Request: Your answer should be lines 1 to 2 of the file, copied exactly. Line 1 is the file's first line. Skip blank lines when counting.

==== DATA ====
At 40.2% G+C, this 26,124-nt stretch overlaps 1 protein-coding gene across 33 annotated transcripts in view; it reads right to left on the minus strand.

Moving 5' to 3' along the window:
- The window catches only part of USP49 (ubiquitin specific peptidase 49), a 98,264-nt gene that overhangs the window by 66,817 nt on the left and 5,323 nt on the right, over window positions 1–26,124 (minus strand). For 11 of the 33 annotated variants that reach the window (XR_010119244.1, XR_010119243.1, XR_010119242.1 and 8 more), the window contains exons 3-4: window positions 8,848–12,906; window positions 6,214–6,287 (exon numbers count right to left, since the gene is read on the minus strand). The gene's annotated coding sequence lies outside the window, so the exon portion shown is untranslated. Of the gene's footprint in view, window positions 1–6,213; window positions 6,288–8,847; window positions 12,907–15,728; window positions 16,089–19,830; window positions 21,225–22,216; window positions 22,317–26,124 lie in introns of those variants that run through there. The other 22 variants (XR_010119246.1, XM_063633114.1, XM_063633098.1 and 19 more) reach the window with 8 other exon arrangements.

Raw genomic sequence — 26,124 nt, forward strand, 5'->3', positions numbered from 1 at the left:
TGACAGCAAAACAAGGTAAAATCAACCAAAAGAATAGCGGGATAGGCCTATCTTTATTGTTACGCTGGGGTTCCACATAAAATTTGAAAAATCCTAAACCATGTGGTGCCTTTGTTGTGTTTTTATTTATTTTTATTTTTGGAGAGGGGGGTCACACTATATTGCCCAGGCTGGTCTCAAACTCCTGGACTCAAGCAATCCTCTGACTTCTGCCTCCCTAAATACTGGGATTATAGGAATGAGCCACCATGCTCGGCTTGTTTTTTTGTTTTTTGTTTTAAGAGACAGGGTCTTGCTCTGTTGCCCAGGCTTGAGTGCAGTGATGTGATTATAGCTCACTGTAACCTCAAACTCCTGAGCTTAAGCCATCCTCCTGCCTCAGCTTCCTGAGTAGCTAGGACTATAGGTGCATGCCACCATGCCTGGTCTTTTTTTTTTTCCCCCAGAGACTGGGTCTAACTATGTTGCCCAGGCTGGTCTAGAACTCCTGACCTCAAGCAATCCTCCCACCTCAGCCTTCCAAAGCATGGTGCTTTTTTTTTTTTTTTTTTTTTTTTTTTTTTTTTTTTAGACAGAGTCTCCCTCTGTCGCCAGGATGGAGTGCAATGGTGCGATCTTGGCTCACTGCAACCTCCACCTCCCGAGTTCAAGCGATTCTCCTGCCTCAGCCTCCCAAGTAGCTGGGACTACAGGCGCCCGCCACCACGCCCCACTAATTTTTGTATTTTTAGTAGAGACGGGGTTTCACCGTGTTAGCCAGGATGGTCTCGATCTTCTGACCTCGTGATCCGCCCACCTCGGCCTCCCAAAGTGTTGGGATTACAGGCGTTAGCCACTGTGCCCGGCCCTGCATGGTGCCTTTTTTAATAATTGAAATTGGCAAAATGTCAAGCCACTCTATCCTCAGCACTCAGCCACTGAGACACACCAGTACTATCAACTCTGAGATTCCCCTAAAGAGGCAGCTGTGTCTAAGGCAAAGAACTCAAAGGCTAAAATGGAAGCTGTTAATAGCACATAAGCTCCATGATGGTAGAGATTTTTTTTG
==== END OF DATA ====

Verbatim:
At 40.2% G+C, this 26,124-nt stretch overlaps 1 protein-coding gene across 33 annotated transcripts in view; it reads right to left on the minus strand.

Moving 5' to 3' along the window: